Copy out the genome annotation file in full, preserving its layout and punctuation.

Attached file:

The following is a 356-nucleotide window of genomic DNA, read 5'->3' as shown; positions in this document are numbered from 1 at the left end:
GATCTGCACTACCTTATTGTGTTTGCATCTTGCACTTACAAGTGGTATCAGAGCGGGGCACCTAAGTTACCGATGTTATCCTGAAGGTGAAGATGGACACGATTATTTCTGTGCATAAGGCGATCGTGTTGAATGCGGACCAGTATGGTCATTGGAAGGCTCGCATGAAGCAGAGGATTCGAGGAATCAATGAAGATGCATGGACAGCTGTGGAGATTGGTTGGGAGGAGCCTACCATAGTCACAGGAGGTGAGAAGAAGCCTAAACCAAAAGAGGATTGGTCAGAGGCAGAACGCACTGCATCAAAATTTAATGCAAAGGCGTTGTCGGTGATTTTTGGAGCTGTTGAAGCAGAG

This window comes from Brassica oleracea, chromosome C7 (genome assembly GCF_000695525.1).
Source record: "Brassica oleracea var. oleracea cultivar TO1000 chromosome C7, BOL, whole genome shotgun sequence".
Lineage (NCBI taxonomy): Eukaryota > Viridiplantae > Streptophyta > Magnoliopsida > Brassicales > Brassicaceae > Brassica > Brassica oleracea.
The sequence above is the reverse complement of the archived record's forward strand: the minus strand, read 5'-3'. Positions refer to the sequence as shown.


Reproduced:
The following is a 356-nucleotide window of genomic DNA, read 5'->3' as shown; positions in this document are numbered from 1 at the left end:
GATCTGCACTACCTTATTGTGTTTGCATCTTGCACTTACAAGTGGTATCAGAGCGGGGCACCTAAGTTACCGATGTTATCCTGAAGGTGAAGATGGACACGATTATTTCTGTGCATAAGGCGATCGTGTTGAATGCGGACCAGTATGGTCATTGGAAGGCTCGCATGAAGCAGAGGATTCGAGGAATCAATGAAGATGCATGGACAGCTGTGGAGATTGGTTGGGAGGAGCCTACCATAGTCACAGGAGGTGAGAAGAAGCCTAAACCAAAAGAGGATTGGTCAGAGGCAGAACGCACTGCATCAAAATTTAATGCAAAGGCGTTGTCGGTGATTTTTGGAGCTGTTGAAGCAGAG

This window comes from Brassica oleracea, chromosome C7 (genome assembly GCF_000695525.1).
Source record: "Brassica oleracea var. oleracea cultivar TO1000 chromosome C7, BOL, whole genome shotgun sequence".
Lineage (NCBI taxonomy): Eukaryota > Viridiplantae > Streptophyta > Magnoliopsida > Brassicales > Brassicaceae > Brassica > Brassica oleracea.
The sequence above is the reverse complement of the archived record's forward strand: the minus strand, read 5'-3'. Positions refer to the sequence as shown.